When I arrived at Cirrus Hill Farm, I was greeted by turkeys. A rafter of white-feathered birds ran up to the car, curious to see who was inside. The unusual welcoming committee was the first sign that things were different on this small, Ontario farm. My two young daughters had come with me to the interview and the three of us cautiously climbed out of the car. I, for one, was nervous the birds would peck at our legs, but they were friendly and followed us to the door of the farmhouse.
We'd come to see the ducks that lay the eggs we'd been enjoying, but there was more to this place than just ducks. JoAnn McCall, who runs the farm, raises a variety of heirloom waterfowl as well as the turkeys and some chickens. She sells their young to other farms in Canada and the United States—and sells extra duck eggs on the side for people like me to eat. Her business card reads: "Eat them to preserve them." By keeping her waterfowl, JoAnn hopes to inspire other small scale farmers in North America to raise these birds too. She wants to bring back the duck.
"Water fowl are undervalued," she said as she showed us around the farmyard where the ducks live. While I had pictured a network of ponds where ducks could frolic, JoAnn's birds spend their days pecking at the grass around the farm, searching for grubs and snails and other invertebrates to eat. Because of this high-protein diet, truly free-range ducks like these require less than half the grain a chicken needs to reach a finished slaughter weight of about five pounds. When they want water, the ducks are happy to paddle about in the children's wading pools she has filled with a hose; they also wade in a puddle near the barn. At night, when predators like foxes and coyotes come out, she corrals the birds in an animal-proof shelter. "It couldn't be easier," JoAnn said. "Even your children could take care of them."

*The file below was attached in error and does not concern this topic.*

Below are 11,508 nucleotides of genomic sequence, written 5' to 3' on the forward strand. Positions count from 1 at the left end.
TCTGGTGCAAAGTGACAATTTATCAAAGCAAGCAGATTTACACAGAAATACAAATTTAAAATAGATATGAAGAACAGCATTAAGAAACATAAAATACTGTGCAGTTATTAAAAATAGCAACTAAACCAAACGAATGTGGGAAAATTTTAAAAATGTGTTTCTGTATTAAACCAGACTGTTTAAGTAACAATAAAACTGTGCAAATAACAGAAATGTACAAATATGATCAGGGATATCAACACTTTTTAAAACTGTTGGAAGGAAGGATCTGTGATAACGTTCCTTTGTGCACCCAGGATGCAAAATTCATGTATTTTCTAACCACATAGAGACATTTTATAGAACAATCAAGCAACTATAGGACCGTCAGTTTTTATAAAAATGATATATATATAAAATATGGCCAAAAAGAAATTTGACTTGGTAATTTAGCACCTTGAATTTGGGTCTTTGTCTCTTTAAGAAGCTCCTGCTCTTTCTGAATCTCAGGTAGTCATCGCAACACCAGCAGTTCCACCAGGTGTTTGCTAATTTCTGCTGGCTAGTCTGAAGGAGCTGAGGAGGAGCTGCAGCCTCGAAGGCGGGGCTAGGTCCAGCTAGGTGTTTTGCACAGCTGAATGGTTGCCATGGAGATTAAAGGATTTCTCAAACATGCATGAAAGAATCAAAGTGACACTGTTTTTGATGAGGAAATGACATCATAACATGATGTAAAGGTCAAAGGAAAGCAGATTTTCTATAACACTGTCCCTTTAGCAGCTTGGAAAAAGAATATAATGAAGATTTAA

In fact, she believes that anyone practicing sustainable agriculture should raise ducks. "Every farm has areas that are not in active production. You've got lawns, culverts, you've got land that isn't suitable for other types of agriculture. Ducks are really good at finding all sorts of food in these things," she said.
The breed she raises is called Saxony and was developed in England and Germany. They are dual-purpose birds, good for turning into a lovely roasted dinner as well as for laying. She sells the slaughtered birds to a chef in Toronto, and the eggs are offered at the 100-Mile Store in the nearby town of Meaford. Although duck meat is prized by many, ducks eggs aren't as popular. Some people don't like the idea of eating the eggs of a bird other than the chicken. But those who know how delicious a duck egg can be can't get enough of them.
In my city, duck eggs are beginning to show up on menus in restaurants that focus on the local terroir. The other day I ate a salad with a lightly poached duck egg placed on top. It tasted different than a chicken egg; the yolk was bigger and creamier, less sulphurous. Baker Dawn Woodward of Evelyn's Crackers prizes duck eggs for their big yolks, which can be up to triple the size of chicken yolks. She suggests including these in any quiche or custard recipe for a richer, deeper taste. (Her young daughter also likes them boiled just enough so their yellows are soft but not set.)
"The folks who have been raised on duck eggs get all misty-eyed," JoAnn said. "In other traditions, in Asia and in Europe, they are still much appreciated." In the Philippines, for example, fertilized duck egg, called balut, is a delicacy. But even though these birds are indigenous to North America and people have been eating them for centuries, they are not part of our culinary tradition.
As we leave the farm, the turkeys come to say goodbye. My kids each take one of the many feathers blowing about, for keepsakes. The ducks quack loudly—we can hear them from across the yard. "They really are quite lovely," JoAnn said. And it's true. We'll be eating as many duck eggs as we can get our hands on.
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